The easiest way to understand what is and isn’t a stablecoin is to imagine being a cattle herder in Argentina, circa 2005.
Kidding, that’s not the easiest way to understand stablecoins but nonetheless we shall attempt to explain it using deliciously cladded steak analogies.
Cattle herding can be difficult, but it’s highly rewarding and profitable because Argentinian steak is demanded everywhere in the world. Here’s the problem though, from the dawn of the 2000’s the Argentinian Peso has depreciated from around 3:1 to 40:1 against the USD. This means that back in 2003, you could easily afford the new iPod but by 2008, it would be borderline impossible for you to buy the new iPhone. This is obviously a terrible feeling, because the new iPhone is cool and you want it!
But if we, as a collective village community had a stablecoin back then pegged to the USD, you wouldn’t have had this problem. The pegged Peso (pUSD) would retain its value against USD despite the real Peso dropping like flies that hover around your cattle. A stablecoin essentially IS an insurance against high volatility caused by things out of your control — a big problem in the cryptocurrency market since it’s mainstream adoption in 2017. Not only does this solve your problem with iPhones, but it also opens a realm of other possibilities between you and your fellow Argentinian neighbors. You could lend pUSD to Juan, the local baker because Juan can use your beef in baking delicious pies! Since the pUSD is pegged to USD, Juan is more comfortable taking a loan from you versus the local bank who only provides normal Pesos. In summary, a stablecoin also ACTS as mental insurance giving its holders added peace of mind to not only buy and sell real products, but also engage in more complicated financial transactions like borrowing and lending.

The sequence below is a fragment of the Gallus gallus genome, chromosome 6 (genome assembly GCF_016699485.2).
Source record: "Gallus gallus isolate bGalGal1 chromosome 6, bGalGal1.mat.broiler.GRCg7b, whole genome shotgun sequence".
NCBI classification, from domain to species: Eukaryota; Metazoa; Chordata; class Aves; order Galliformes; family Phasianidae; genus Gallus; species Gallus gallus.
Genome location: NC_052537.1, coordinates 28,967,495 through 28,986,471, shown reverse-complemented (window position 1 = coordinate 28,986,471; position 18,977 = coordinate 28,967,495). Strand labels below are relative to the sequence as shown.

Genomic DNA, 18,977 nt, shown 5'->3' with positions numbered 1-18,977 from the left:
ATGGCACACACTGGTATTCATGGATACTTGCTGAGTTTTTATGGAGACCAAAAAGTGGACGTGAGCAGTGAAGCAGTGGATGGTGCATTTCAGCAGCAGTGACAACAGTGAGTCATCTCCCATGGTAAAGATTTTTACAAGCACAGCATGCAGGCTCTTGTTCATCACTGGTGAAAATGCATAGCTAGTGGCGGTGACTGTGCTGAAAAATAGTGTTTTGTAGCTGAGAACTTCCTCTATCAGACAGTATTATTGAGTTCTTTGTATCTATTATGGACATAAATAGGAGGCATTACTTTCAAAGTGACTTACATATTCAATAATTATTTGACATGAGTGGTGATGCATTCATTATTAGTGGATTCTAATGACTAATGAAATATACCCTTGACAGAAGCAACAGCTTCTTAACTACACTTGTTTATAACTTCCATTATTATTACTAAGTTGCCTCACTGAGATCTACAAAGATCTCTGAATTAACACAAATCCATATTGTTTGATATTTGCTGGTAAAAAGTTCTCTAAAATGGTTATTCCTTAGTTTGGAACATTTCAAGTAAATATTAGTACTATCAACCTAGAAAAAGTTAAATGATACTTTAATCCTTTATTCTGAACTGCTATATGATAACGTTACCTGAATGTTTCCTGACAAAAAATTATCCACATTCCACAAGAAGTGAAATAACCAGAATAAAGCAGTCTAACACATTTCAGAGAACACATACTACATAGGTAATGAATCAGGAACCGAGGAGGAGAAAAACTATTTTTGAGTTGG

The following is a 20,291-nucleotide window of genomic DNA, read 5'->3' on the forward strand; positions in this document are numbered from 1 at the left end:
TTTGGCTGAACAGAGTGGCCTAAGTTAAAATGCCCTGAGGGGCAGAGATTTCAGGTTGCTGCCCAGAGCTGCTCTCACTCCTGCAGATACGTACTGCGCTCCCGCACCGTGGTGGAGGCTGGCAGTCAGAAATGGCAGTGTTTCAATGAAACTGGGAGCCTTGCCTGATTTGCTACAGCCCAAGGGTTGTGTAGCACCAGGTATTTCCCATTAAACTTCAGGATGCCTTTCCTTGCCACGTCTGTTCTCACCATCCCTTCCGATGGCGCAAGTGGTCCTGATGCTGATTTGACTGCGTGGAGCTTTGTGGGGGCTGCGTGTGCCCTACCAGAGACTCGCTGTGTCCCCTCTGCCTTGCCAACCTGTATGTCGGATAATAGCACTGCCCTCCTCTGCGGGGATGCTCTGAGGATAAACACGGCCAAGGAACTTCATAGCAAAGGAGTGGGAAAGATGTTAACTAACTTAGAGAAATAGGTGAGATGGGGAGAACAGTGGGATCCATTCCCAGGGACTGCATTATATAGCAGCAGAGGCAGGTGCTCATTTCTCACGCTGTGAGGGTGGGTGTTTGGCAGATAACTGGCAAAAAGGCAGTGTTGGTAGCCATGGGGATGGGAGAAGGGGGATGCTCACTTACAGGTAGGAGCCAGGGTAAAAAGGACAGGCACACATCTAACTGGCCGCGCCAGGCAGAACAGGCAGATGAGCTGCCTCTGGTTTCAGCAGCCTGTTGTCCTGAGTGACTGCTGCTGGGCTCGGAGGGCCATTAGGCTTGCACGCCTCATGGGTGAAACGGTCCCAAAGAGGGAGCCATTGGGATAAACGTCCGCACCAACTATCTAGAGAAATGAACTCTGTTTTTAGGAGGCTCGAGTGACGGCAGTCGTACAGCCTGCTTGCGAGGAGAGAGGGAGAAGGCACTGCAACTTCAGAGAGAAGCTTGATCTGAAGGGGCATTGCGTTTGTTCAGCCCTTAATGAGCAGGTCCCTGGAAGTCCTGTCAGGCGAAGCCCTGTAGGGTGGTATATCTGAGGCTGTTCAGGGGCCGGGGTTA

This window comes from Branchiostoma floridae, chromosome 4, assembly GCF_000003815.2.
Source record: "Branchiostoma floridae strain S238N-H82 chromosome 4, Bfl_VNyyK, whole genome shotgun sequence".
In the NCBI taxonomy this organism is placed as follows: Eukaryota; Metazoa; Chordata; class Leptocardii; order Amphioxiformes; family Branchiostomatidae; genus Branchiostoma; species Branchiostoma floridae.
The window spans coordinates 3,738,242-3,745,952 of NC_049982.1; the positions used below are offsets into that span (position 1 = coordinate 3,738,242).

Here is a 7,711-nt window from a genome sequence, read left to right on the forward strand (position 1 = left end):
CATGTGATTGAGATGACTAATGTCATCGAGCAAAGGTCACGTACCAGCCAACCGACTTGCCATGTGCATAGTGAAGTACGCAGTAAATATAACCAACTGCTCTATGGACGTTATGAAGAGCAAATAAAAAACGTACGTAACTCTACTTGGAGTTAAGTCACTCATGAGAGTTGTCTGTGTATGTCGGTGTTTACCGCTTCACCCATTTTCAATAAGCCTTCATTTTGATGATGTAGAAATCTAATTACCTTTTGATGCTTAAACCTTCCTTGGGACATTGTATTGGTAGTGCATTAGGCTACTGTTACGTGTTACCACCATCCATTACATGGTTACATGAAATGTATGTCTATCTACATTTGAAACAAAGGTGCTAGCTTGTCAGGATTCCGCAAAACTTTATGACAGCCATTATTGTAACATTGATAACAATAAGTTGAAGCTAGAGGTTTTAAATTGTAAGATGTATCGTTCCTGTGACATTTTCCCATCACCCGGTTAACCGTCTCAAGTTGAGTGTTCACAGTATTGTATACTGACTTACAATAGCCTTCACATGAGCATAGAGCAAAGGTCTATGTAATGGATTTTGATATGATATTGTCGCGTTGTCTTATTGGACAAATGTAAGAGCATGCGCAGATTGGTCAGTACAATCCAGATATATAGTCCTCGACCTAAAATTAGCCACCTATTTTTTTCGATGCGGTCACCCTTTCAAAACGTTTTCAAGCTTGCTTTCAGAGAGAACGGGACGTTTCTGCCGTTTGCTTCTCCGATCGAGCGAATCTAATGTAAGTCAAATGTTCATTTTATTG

At this point, it is important to note that our example is a very simplified version of reality. For the above examples to work, our community of Argentinian herders and bakers need to agree internally that pUSD is pegged to USD at a 3:1 ratio (Pesos:USD), for example, regardless of the inflation or deflation for the Argentinian Peso. This gives us a barrier of protection against what our government does or does not do, ensuring the stability of our coin and therefore its value.
Another way to look at stablecoins is to think about gold, or more accurately – 12 golden bars stored in our cattle farm. This gold is worth a lot of money, but liquidating it can be difficult for a rancher who lives alone in the mountains. We’d have to move the heavy gold to Buenos Aires, then melt it down, then have Miguel make it to 100 bracelets, before finding women who like gold bracelets and selling it to them. Sure, this can be highly profitable but it is difficult to accomplish. So instead, what we can do is create a stablecoin using our 12 gold bars as collateral. By pegging it against our gold, we can now use digital tokens, pGold in our case, and spend those coins instead! Whatever we wanted to buy with profits from the 100 bracelets before, we can now buy with our digital stablecoin, pGold instead! This saves us a ton of time, and energy as our new medium of exchange allows us to buy and sell products digitally using the 12 golden bars we stored as collateral!
If steaks and golden bars aren’t your cup of tea, we can summarize stablecoins instead with the first sentence from its Wikipedia page: “Stablecoins are cryptocurrencies designed to minimize the volatility of the price of the stablecoin, relative to some "stable" asset or basket of assets. A stablecoin can be pegged to a cryptocurrency, fiat money, or to exchange-traded commodities (such as precious metals or industrial metals).”
Now go have a steak!
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